Both of them giggling over mobile devices, of course photography went into action. Pictures of themselves, a half dozen or more in less than a minute. At that rate, they'd have taken more than I shot in an hour-and-a-half, within the next two minutes. Now one of them pulled a fake ukalale from a hatchback or whatever. She perched on the back of the car, fake strumming. The big photo op.

I got in the driver's seat of my car, Matt beside me, window coming down as I started the engine they didn't yet seem to hear. I budged the car. Then just as I had anticipated heads to turn, I said, "I'll wait for you to get your shot."

"Oh, no. That's OK!"

"I'm just going to pull ahead and turn around."

Suddenly, the girls were all smiles and recognition. I smiled back, drove my son and I forward, and turned around ahead of their vehicle.

Total narcissistic self-absorption. I had skillfully broken that spell to reveal the truth. It sure can seem as if people have utterly forgotten humanity, but we're just lost for the time being.




At full pool, the reservoir easily gives you the impression of having a rocky, gravely, and sandy bottom down deep beneath its heavy water, since the shoreline edge at that level is chiefly so composed. The thick mud revealed in this photo is about 26 feet under water at full pool. You can smell sulfates. I'm no expert on chemistry, but wouldn't be surprised if sulfate is part of the composition or formation of oil.

 Round Valley Pond shot from atop the dike.
I stood nearly 20 feet under water when I shot this sunset, given full pool.

Wednesday, November 30, 2016

Ice Fishing Largemouth Bass: The Best Time of the Ice Season to Go




Black Ice for the Best Winter Bass Bite


          Many years ago, an older friend and I ice fished two consecutive days on the newly formed “black” ice of a six-acre private pond in Mercer County we had permission to fish. Bright, sunny skies prevailed, the ice clear as a pane of glass, water underneath pure as if from a well. Tip-up flags sprang constantly both days. Oddly, half the largemouths took the shiner, ran four or five yards and dropped the bait.

          The third day, we arrived upon a transformed environment. Snow fell overnight, four inches covering the ice. Clouds remained overhead. Since we could not find previously cut holes, each of us whacked new openings for tip-ups with our splitting bars, and then we waited and waited. We fished for hours, enjoying no more action than three flags.

          This got us thinking and theorizing. Correct or not, we concluded that bass in clear water, under clear ice with lots of sun penetrating through, strike in reaction just as they do during warmer months of open water. If you’ve ever noticed a silver shiner’s scales catching sunlight, you may have felt astonished at the pulse of reflected light. We believe such pulses provoke bass to hit. And some bass may drop shiners they initially strike, not interested in eating.

          It’s a story that makes sense, whether or not it’s true. Ice fishermen everywhere tend to agree that first ice is best ice, so some reason or other must exist. As the ice fishing season deepens, ice develops milky-colored surface layers of melted and re-frozen snow. Towards the end in February or March, ice can feature water flowing between a thinly frozen surface and the body of thick ice beneath, or present a mess while melting under slushy snow or half a foot of water. First ice—that “black” ice illusion you see from a distance—is remarkably clean and simple by comparison. It invites an ice fisherman out for a pure experience of the frigid new season and the bass may respond with frisky bites.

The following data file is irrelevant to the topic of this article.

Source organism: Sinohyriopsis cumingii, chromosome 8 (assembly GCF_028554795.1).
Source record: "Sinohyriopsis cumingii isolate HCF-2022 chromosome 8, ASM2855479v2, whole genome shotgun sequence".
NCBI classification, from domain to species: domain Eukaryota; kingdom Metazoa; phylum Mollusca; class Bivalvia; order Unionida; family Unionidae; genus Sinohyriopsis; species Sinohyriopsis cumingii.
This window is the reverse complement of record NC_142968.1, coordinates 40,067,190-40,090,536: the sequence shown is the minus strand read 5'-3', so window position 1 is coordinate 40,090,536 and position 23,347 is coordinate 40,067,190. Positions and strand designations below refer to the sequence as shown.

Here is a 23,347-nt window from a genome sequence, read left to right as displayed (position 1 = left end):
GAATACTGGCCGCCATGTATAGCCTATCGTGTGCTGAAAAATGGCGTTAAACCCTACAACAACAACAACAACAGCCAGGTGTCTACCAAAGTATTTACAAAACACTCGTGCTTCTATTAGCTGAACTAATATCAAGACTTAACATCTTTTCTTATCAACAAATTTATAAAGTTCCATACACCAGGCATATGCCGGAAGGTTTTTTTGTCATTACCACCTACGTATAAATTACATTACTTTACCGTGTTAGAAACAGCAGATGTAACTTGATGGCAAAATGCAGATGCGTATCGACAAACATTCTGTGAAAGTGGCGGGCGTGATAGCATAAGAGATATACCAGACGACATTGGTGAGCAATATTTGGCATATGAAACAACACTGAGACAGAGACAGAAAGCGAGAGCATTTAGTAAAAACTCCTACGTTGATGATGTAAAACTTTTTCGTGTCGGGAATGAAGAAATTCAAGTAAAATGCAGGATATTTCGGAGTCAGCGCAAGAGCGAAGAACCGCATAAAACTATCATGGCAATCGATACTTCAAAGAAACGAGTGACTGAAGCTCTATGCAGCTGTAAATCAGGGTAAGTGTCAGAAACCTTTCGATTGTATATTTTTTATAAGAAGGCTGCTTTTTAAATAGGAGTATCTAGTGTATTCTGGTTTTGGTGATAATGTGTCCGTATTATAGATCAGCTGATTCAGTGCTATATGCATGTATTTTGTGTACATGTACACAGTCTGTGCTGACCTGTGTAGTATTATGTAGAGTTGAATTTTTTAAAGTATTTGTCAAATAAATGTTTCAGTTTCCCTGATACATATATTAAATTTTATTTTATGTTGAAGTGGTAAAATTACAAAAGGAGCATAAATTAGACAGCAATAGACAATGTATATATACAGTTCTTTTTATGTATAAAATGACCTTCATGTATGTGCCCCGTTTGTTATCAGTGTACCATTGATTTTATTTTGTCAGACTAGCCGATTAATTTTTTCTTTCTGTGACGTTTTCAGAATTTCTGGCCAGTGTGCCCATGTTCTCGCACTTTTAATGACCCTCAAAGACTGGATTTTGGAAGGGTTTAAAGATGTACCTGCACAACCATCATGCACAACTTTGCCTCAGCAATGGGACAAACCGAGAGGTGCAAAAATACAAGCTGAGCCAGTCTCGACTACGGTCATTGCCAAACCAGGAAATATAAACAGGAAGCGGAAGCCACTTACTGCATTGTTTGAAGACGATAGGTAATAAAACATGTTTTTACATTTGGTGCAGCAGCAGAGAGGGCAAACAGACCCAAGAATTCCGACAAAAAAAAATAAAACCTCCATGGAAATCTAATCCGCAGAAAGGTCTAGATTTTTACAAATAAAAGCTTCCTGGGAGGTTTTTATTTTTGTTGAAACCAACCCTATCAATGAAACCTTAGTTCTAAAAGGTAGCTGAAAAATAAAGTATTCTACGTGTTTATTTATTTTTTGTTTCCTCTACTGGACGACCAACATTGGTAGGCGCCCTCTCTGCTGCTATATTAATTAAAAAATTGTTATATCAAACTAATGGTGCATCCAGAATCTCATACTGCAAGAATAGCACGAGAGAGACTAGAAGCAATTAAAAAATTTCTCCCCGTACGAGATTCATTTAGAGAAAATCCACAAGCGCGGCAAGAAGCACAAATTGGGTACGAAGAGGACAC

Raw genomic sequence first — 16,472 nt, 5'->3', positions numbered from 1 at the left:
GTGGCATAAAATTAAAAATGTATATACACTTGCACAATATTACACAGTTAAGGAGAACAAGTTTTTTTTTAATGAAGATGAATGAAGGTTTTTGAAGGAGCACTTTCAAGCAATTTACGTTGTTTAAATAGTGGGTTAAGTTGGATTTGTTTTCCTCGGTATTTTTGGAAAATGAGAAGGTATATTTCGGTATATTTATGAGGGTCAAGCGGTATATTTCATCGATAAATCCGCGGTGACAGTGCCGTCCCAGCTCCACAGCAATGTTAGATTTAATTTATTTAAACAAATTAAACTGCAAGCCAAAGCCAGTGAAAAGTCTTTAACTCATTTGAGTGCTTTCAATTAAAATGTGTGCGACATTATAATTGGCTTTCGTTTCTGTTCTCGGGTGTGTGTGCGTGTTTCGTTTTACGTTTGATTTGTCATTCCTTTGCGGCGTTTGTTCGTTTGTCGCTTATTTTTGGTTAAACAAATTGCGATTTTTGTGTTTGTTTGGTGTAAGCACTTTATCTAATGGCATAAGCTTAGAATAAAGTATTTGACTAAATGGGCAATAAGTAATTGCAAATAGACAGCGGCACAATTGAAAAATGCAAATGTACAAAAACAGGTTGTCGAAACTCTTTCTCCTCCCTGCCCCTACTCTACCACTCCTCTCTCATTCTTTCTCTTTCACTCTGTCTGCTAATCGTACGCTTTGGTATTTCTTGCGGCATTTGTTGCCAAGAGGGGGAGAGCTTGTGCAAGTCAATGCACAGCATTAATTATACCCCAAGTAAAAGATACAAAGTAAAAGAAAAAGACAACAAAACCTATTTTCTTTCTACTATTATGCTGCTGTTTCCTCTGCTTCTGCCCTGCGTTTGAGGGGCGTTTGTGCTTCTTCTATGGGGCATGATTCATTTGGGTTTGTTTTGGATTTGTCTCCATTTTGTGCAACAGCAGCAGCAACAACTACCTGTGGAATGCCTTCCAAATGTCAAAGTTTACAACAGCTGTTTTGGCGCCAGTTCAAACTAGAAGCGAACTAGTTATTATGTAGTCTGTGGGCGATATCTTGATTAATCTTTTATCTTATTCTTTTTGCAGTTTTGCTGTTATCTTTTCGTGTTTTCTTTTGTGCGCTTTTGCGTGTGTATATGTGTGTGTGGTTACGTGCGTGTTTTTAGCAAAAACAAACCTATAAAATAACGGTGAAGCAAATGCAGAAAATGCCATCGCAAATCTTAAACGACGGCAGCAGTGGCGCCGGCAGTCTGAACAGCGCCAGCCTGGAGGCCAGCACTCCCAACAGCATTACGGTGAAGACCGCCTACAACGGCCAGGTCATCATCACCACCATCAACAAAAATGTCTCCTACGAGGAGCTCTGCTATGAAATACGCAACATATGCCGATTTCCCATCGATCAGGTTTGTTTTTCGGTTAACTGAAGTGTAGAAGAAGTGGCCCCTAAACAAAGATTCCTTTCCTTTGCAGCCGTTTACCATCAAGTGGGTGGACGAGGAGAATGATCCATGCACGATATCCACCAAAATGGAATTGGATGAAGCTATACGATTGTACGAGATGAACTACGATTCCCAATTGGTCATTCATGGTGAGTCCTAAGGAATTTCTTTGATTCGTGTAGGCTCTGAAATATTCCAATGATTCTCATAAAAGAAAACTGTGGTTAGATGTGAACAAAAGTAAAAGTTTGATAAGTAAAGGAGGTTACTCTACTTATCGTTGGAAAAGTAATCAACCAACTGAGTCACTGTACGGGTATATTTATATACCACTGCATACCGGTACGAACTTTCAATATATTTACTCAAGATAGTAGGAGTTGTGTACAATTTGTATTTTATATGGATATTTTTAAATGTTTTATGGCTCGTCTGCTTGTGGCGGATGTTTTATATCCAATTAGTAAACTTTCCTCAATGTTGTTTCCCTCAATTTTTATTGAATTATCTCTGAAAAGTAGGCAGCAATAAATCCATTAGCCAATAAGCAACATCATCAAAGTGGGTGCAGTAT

If you are new to ice fishing, I recommend finding someone introducing you. If you know of no one who ice fishes, you can find at least one guide service in New Jersey for ice fishing. Otherwise, the local activities of a lake community, such as encountered on Lake Hopatcong, will give you clear indication of whether or not the ice is safe. I was taught that three inches of hard clear ice is safe, although I would never recommend this measure to anyone venturing out on his own for the first time.

          There are reasons. Large lakes and reservoirs freeze unevenly. Round Valley Reservoir, for example, froze 18 inches thick by March, 2014, and yet about 25% of the water in the reservoir remained open all winter. Other lakes never freeze evenly—coves freeze first, main lake points last as a general rule. Ponds of few acres do freeze evenly, unless a little cove or two is protected from prevailing wind and freezes first. An entire book on ice conditions could be written by whoever goes to the trouble of cataloguing dozens of variations found on lakes, reservoirs, ponds and rivers, but for our discussion: clear, hard, safe ice is the concern.

           Fish clear water underneath, choose a sunny afternoon if you can, and stay out until dusk. The magic hour near sunset until a half hour or so thereafter always has the potential of lunker bass feeding. Nevertheless, in my experience, the most direct sun rays possible make for the fastest first-ice fishing, the most flags tripped.

          Shallow lakes and ponds may prove best. A deep lake offers bass the opportunity to escape brilliant light by settling deeper. If you set a shiner 25 feet deep, it will not reflect light sharply as it will in 10 feet of water or even shallower. If you fish Lake Hopatcong, for example, notorious for its main lake points dropping off into 40 feet of water or more, try River Styx shallows or the State Park flats instead.